With the completion of the group stages, three quarters of the matches in the 2014 FIFA World Cup
have been played. Now, it's a straight round-by-round elimination
for the remaining 16 teams in their quest to reach the final. There's been biting
, alternative commentary
, mood swings
, (allegedly) sulky England players
, exciting matches
, the USA vs Ronaldo
, Europeans taking early return flights
, deep analysis
, a fantasy league
and many goals
- but who will finally lift the trophy
in Rio's Estádio do Maracanã
on Sunday 13th July? [more inside]
released by Glenn Greenwald from trove leaked by Edward Snowden show that the agency officially viewed arguments about 'due process' to be an 'adversary propaganda theme'
, listed alongside military threats to drones. [more inside]
"We’ve suspected for some time that the French and German governments’ refusal to take part in the Iraq war had something to do with their access to independent overhead imagery satellites. Briefly, France and Germany did (with the HELIOS and SAR Lupe programs respectively), and didn’t take part at all. Spain and Italy had some access to French imagery and had advanced plans to get their own. They made a limited commitment. The UK, Australia, Denmark, and the ROK relied on the United States and were, in a phrase that should be better known outside Australia, all the way with LBJ." -- Alex Harrowell explains how the absence of independent satellite intelligence may have helped the UK into the War on Iraq [more inside]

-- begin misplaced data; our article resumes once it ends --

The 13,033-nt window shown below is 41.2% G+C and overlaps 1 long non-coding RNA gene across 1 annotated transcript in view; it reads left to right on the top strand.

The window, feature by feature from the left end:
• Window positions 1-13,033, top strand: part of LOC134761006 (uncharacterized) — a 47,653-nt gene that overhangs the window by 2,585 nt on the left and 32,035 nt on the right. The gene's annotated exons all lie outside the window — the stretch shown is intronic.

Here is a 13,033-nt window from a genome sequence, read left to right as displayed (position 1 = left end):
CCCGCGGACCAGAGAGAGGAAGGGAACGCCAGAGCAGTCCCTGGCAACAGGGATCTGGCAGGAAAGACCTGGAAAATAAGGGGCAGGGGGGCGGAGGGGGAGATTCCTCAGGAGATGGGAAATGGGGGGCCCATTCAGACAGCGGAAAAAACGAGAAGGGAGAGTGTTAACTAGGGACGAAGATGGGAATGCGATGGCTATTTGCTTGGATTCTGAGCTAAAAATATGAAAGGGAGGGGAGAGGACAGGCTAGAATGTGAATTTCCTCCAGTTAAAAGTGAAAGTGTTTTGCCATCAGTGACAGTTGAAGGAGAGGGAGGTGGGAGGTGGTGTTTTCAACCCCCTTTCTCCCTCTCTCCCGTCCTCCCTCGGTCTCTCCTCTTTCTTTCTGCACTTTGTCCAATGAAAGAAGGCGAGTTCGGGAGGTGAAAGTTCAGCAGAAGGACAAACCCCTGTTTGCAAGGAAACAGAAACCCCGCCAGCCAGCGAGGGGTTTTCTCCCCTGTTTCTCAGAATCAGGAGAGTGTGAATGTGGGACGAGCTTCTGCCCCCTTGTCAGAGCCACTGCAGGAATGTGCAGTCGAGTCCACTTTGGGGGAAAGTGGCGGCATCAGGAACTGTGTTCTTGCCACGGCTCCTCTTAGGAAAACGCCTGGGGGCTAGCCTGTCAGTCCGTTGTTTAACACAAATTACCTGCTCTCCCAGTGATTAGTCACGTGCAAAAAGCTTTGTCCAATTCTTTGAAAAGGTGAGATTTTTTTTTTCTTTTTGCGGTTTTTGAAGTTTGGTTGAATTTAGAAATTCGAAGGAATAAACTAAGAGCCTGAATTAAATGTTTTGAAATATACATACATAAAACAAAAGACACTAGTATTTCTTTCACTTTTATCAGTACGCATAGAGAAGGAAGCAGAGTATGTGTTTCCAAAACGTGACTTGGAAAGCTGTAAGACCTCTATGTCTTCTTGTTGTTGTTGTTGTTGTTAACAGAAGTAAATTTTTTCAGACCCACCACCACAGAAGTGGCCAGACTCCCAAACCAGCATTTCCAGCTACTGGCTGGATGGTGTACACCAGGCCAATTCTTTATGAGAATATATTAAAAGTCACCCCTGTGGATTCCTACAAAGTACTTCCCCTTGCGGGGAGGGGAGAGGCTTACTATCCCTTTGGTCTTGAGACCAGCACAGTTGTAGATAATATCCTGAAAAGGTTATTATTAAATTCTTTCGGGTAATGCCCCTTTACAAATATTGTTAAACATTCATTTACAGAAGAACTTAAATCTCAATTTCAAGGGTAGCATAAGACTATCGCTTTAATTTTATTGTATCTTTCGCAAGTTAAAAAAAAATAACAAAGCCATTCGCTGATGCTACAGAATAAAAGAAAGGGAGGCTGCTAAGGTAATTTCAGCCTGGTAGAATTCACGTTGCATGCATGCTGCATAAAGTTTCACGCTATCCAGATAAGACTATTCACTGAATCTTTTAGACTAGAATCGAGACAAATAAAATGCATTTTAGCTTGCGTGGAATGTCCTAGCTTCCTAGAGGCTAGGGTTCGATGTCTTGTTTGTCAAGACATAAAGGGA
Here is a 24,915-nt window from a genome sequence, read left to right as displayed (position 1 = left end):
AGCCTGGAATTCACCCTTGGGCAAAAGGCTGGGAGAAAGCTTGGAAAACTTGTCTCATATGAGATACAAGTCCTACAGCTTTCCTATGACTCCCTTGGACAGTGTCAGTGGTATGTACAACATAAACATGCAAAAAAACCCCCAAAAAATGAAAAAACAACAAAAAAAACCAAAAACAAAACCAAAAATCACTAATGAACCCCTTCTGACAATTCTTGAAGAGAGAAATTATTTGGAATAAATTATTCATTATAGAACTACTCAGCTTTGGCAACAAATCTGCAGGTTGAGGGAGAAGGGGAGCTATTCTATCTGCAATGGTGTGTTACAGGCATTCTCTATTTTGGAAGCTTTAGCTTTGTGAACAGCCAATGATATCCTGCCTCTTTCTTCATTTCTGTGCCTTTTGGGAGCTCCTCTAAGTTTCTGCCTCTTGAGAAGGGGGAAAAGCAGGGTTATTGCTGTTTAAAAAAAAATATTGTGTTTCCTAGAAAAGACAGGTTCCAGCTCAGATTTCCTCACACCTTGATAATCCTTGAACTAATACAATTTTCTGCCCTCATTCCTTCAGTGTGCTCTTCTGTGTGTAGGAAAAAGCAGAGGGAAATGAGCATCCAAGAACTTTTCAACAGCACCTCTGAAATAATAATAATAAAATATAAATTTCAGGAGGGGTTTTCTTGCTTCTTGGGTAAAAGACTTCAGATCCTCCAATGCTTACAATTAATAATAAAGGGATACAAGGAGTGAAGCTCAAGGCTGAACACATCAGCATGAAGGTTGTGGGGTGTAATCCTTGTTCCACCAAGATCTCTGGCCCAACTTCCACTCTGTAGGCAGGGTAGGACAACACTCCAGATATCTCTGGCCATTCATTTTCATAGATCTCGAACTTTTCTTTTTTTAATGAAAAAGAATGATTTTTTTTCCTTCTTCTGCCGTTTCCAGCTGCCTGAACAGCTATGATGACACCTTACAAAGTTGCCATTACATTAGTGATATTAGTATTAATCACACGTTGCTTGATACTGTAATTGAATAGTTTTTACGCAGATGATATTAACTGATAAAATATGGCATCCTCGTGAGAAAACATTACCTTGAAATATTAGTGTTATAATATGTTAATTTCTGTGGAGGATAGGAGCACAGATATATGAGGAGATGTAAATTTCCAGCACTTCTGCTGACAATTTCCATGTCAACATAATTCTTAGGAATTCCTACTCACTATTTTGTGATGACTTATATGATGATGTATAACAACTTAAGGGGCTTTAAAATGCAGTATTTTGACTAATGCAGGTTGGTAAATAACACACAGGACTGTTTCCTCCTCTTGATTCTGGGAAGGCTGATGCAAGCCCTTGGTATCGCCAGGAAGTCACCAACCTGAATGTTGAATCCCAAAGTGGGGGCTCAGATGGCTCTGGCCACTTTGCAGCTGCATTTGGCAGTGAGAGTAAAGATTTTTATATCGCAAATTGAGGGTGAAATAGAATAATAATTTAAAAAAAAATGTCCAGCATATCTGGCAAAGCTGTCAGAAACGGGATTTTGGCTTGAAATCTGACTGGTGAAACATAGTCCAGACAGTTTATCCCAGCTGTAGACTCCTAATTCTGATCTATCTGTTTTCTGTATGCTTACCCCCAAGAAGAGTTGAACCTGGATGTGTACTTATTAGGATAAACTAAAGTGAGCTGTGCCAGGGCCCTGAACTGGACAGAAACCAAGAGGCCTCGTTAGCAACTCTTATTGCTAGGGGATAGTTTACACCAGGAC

"The business of recycling dead humans into medical implants is a little-known yet lucrative trade. But its practices have roused concerns about how tissues are obtained and how well grieving families and transplant patients are informed about the realities and the risks."
After an eight month international investigation, the International Consortium of Investigative Journalists
has published an extensive four-part exposé into the black market for cadavers and human tissue: Skin and Bone: The Shadowy Trade in Human Body Parts (Via) [more inside]
Hans-Jurgen Kuhl was able to create "shockingly perfect" copies of the American $100 bill
by using his artistic talents to conquer the various security features present in the bill.
ran a series of articles looking at the state of high-speed rail travel today. France intends to double its length of track over the next decade
, and China is planning a massive rail-building programme
, including a high-speed line which will halve the travel time between Beijing and Shanghai to 4 hours. In Germany
, domestic air travel is rapidly going extinct, and Spain's network has made day trips between Madrid and Barcelona a possibility
. The USA, which has long neglected its rail network, is planning up to 10 high-speed lines
. Meanwhile, Britain's only high-speed line goes to France, but there is talk of a 250mph line from London to Birmingham and beyond
, possibly by the early 2020s. Meanwhile, the CEO of France's rail operator, SNCF, weighs in on what the UK should do
Angela Merkel to fire organiser of Munich security conference
over Iranian envoy's criticism of the U.S. policies in the Middle East, Der Spiegel reports. (Translated English version